Pin Problem

Once again, things have not gone to plan, and the blanket is not done. I was pretty sure I would be finished it while I was at Knit City – sure enough that I brought Soak to wash it with, and pins to block it in my hotel room. I even brought another big project that needs starting (and finishing, technically, but let’s not get too defeatist) and I am positive now that the only thing that went wrong with that plan was that there remain a meagre 24 hours in a day.

That’s it. I did not (for once) underestimate how much I would be able to knit in a day – somehow imagining that I would be able to teach knitting all day while knitting. (Doesn’t work.) I did not imagine that I’d be able to knit all the way somewhere on a plane and then fall asleep, wasting all that time. Nope. Not this knitter. This time, I knit in all my spare time, I knit on the plane, I knit for an hour each morning while I drank coffee and planned my day. I knit in the evenings at events, and I didn’t ditch the project for something more fun the minute new yarn waggle it’s little label at me. I knit at lunch,  on the bus, at dinner, in between classes, while I was walking…. I was on it, and it’s still. Not. Done.

I think I know the exact moment it went sideways too. I was finished the first border I’d picked, and I was at a crossroads. I could have started the edging, right then and there, but instead I decided to do another border. I sat there, holding this thing and thinking about my brand new great-niece (yup, she’s born and here, healthy and hale) and then I realized that it was no time to shirk. She’ll have this blanket her whole life, she barely weighs seven pounds and can’t possibly care whether she gets it this week or next, and I realized that having it just how I wanted it was more important than having it just when I wanted it, and so I decided to do one more little bit before going on. (I admit, the fact that this baby’s mum, auntie and grandmother all knit inspired me to greater heights. Only other knitters can really love this stuff.)

Unfortunately, that little bit… isn’t. It’s a lot more, and despite diligent knitting, I am only today starting the edging.  Each repeat consumes 17 stitches of the border, and there are… You know what? I don’t know how many stitches there are.  I’m feeling like it’s around 800 (likely a little more) and that means I’ve got to settle in for about 47 repeats, plus a few more to get around the corners, and….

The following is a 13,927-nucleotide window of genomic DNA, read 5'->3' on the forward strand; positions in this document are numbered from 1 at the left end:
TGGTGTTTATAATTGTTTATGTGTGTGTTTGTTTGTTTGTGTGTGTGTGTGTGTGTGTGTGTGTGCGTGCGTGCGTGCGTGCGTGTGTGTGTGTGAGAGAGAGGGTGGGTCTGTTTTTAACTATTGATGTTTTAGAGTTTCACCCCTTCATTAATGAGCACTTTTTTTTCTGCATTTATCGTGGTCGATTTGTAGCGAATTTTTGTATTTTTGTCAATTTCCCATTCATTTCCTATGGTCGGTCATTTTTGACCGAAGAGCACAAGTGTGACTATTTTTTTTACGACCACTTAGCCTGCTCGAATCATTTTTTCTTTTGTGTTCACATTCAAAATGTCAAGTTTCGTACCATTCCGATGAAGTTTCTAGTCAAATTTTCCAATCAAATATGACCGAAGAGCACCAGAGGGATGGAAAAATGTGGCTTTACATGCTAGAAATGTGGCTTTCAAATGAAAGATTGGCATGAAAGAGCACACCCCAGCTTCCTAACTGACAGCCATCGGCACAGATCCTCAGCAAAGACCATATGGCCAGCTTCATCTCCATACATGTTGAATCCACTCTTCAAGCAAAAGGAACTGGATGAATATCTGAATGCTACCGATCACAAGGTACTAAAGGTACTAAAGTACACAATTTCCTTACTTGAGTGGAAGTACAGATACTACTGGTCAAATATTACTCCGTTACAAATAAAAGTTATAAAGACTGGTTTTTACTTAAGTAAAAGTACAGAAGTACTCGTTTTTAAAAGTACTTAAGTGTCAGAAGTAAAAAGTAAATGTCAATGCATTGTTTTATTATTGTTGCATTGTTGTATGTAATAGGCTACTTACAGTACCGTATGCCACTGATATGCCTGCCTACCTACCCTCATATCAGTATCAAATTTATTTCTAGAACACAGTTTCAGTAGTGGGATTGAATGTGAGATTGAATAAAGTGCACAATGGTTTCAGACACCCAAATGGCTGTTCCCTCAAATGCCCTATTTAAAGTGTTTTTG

And I’m stopping just shy of doing the math on how long that means I’ll be at this. It’s going to be lovely though, and I just keep telling myself that it will be enjoyed for far longer than I spend knitting it, and that’s what matters, no matter how crazy I am by the end of it.  It also means that I was nuts when I thought I’d finish even without the edging, another episode of knitterly delusion, and I’ve taken the pins back out of my suitcase, and put them back on the shelf.  It’s really nowhere near pin time.

I’ll pound out a bunch of it this weekend – though it’s Thanksgiving here in Canada, so there will be time lost to cooking, eating and cleaning up from cooking and eating, but let’s see what Monday brings.

PS. Thanks to a few cancellations, there are a few spots open for the Strung Along November Retreat. We’re reprising our Silk retreat (oh, so much fun) and  this is a retreat for Knitters and Spinners. (You don’t need to be very good at either.) There’s a few more details here, let us know if you’d like to join us. (

(PPS I am really thinking about turning on the heat.)

78 thoughts on “Pin Problem

  1. I think about turning on the heat a lot too these days. I’m glad you settled for the blanket you really want to give, even if it’s delivered after the baby. She’ll treasure it. Congratulations to the whole family with this precious little addition.

  2. It will be absolutely stunning, totally worth the extra time, and cherished forever.

    Now please tell me that you absolutely positively without a single doubt have enough yarn ♥

  3. You will be happy you knit the blanket you wanted and to hell with the timetable! My heat is on (here in Washington state). What a great time of the year to knit – it’s wet outside so no more yardwork yay!

  4. Oh, please, HEAT???? We still have almost 90 degrees here in the US South, where it is supposed to be in the 70s, and it is October for crying out loud! I will positively strangle the next person who calls climate change a “hoax” perpetrated by anyone.
    Way to go on the blanket, Stephanie! Hope the yarn holds out.

  5. It’s going to be stunning, and everyone will love it (including the recipient when she is truly old enough to understand the time, effort, and love put into it).

    What I want to know is this: Do you actually have enough yarn for this now that you’ve decided to create this additional border?

  6. I don’t think this blanket has had enough drama yet. The baby is already here, and you’ve only had a cast on your arm and run short on yarn once. Maybe you need to put a beaded border on that edging…;-)!